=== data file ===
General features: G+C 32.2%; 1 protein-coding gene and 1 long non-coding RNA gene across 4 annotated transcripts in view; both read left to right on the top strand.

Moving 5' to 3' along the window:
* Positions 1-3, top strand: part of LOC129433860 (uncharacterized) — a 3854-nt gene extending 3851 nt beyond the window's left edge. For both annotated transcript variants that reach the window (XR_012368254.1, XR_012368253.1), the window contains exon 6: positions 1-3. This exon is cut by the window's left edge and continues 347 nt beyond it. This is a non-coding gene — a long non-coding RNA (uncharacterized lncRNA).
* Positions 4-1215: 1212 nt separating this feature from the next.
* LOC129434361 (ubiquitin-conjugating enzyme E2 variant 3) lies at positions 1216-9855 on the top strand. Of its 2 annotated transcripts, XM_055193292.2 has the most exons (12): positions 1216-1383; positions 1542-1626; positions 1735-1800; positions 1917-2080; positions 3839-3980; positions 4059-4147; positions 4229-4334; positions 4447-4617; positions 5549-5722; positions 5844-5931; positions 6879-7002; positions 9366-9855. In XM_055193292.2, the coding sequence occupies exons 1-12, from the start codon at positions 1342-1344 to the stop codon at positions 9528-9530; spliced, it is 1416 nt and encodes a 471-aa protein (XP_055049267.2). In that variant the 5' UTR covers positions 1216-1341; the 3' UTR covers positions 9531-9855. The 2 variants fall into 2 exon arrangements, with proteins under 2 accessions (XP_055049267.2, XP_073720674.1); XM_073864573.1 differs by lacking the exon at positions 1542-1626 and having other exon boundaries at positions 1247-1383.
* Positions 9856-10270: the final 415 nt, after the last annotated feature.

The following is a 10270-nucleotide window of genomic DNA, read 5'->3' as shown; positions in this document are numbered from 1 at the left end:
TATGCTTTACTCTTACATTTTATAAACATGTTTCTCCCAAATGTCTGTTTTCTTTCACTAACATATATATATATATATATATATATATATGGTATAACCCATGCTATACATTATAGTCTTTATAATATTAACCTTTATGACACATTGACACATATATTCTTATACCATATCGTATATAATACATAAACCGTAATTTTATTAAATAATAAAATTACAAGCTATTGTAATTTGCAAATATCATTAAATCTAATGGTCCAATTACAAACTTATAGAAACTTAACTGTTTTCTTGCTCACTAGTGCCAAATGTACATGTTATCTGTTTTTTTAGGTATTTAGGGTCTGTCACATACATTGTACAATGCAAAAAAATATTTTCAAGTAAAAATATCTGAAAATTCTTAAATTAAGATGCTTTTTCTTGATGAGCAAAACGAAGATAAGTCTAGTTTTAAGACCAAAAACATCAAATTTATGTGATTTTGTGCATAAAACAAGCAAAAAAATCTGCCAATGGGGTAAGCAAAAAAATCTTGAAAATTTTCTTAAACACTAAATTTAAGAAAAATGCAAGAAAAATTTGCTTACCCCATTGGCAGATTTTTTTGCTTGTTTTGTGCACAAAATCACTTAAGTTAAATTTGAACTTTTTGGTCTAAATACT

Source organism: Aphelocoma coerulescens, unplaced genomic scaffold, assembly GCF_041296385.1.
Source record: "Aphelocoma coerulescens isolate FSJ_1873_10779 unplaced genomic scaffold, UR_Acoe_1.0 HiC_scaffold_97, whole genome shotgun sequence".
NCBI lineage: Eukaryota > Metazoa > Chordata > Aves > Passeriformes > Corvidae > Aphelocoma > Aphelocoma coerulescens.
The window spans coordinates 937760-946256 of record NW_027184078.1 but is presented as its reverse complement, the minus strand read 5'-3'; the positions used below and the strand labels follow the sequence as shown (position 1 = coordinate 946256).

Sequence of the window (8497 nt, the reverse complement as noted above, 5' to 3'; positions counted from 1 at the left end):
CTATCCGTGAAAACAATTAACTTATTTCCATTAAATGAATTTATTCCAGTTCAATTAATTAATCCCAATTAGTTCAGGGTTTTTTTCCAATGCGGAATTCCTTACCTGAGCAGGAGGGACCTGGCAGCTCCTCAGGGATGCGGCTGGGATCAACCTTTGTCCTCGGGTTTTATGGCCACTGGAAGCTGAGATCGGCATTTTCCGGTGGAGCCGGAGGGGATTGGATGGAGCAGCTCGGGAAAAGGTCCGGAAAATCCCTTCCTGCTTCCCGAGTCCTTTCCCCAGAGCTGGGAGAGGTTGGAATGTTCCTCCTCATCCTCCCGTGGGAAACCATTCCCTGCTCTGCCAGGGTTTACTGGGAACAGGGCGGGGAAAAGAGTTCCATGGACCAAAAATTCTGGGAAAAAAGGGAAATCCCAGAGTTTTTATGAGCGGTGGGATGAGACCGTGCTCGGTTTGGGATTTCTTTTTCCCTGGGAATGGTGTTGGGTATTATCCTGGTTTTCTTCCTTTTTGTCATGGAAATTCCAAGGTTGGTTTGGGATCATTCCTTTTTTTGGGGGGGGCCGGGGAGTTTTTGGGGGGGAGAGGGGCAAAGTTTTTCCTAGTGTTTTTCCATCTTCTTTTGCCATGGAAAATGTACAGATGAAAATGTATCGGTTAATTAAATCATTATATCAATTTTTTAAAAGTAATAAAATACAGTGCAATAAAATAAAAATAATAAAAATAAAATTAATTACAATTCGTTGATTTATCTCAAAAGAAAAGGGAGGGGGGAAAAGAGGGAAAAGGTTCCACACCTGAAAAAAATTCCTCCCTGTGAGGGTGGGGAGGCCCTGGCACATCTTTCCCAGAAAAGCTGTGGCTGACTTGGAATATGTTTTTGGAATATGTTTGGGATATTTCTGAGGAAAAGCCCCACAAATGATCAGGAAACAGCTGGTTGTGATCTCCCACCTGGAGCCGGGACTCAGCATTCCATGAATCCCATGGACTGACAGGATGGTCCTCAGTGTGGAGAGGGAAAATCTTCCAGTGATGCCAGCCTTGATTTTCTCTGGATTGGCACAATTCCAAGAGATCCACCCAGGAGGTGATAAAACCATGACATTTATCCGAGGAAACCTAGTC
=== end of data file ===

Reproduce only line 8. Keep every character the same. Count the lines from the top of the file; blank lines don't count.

TATGCTTTACTCTTACATTTTATAAACATGTTTCTCCCAAATGTCTGTTTTCTTTCACTAACATATATATATATATATATATATATATATGGTATAACCCATGCTATACATTATAGTCTTTATAATATTAACCTTTATGACACATTGACACATATATTCTTATACCATATCGTATATAATACATAAACCGTAATTTTATTAAATAATAAAATTACAAGCTATTGTAATTTGCAAATATCATTAAATCTAATGGTCCAATTACAAACTTATAGAAACTTAACTGTTTTCTTGCTCACTAGTGCCAAATGTACATGTTATCTGTTTTTTTAGGTATTTAGGGTCTGTCACATACATTGTACAATGCAAAAAAATATTTTCAAGTAAAAATATCTGAAAATTCTTAAATTAAGATGCTTTTTCTTGATGAGCAAAACGAAGATAAGTCTAGTTTTAAGACCAAAAACATCAAATTTATGTGATTTTGTGCATAAAACAAGCAAAAAAATCTGCCAATGGGGTAAGCAAAAAAATCTTGAAAATTTTCTTAAACACTAAATTTAAGAAAAATGCAAGAAAAATTTGCTTACCCCATTGGCAGATTTTTTTGCTTGTTTTGTGCACAAAATCACTTAAGTTAAATTTGAACTTTTTGGTCTAAATACT